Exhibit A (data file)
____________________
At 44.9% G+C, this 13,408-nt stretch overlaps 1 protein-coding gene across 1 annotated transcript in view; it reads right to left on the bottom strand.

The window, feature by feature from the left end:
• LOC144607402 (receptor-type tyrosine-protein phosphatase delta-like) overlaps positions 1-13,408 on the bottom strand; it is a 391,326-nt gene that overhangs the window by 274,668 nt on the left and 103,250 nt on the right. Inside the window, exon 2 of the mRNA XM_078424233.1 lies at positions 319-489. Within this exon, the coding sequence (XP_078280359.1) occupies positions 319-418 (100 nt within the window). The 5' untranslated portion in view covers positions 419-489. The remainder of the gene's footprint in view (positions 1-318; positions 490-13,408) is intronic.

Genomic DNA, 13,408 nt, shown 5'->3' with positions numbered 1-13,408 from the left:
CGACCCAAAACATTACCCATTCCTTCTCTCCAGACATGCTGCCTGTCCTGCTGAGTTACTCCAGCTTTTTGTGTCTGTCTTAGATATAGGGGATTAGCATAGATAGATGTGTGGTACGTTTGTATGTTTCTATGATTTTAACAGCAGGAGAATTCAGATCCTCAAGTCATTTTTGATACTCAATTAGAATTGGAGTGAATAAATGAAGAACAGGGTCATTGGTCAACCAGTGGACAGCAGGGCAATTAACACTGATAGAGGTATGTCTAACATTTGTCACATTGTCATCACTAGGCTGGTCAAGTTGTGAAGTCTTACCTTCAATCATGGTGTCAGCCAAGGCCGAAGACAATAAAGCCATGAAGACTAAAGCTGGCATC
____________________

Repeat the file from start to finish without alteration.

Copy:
At 44.9% G+C, this 13,408-nt stretch overlaps 1 protein-coding gene across 1 annotated transcript in view; it reads right to left on the bottom strand.

The window, feature by feature from the left end:
• LOC144607402 (receptor-type tyrosine-protein phosphatase delta-like) overlaps positions 1-13,408 on the bottom strand; it is a 391,326-nt gene that overhangs the window by 274,668 nt on the left and 103,250 nt on the right. Inside the window, exon 2 of the mRNA XM_078424233.1 lies at positions 319-489. Within this exon, the coding sequence (XP_078280359.1) occupies positions 319-418 (100 nt within the window). The 5' untranslated portion in view covers positions 419-489. The remainder of the gene's footprint in view (positions 1-318; positions 490-13,408) is intronic.

Genomic DNA, 13,408 nt, shown 5'->3' with positions numbered 1-13,408 from the left:
CGACCCAAAACATTACCCATTCCTTCTCTCCAGACATGCTGCCTGTCCTGCTGAGTTACTCCAGCTTTTTGTGTCTGTCTTAGATATAGGGGATTAGCATAGATAGATGTGTGGTACGTTTGTATGTTTCTATGATTTTAACAGCAGGAGAATTCAGATCCTCAAGTCATTTTTGATACTCAATTAGAATTGGAGTGAATAAATGAAGAACAGGGTCATTGGTCAACCAGTGGACAGCAGGGCAATTAACACTGATAGAGGTATGTCTAACATTTGTCACATTGTCATCACTAGGCTGGTCAAGTTGTGAAGTCTTACCTTCAATCATGGTGTCAGCCAAGGCCGAAGACAATAAAGCCATGAAGACTAAAGCTGGCATC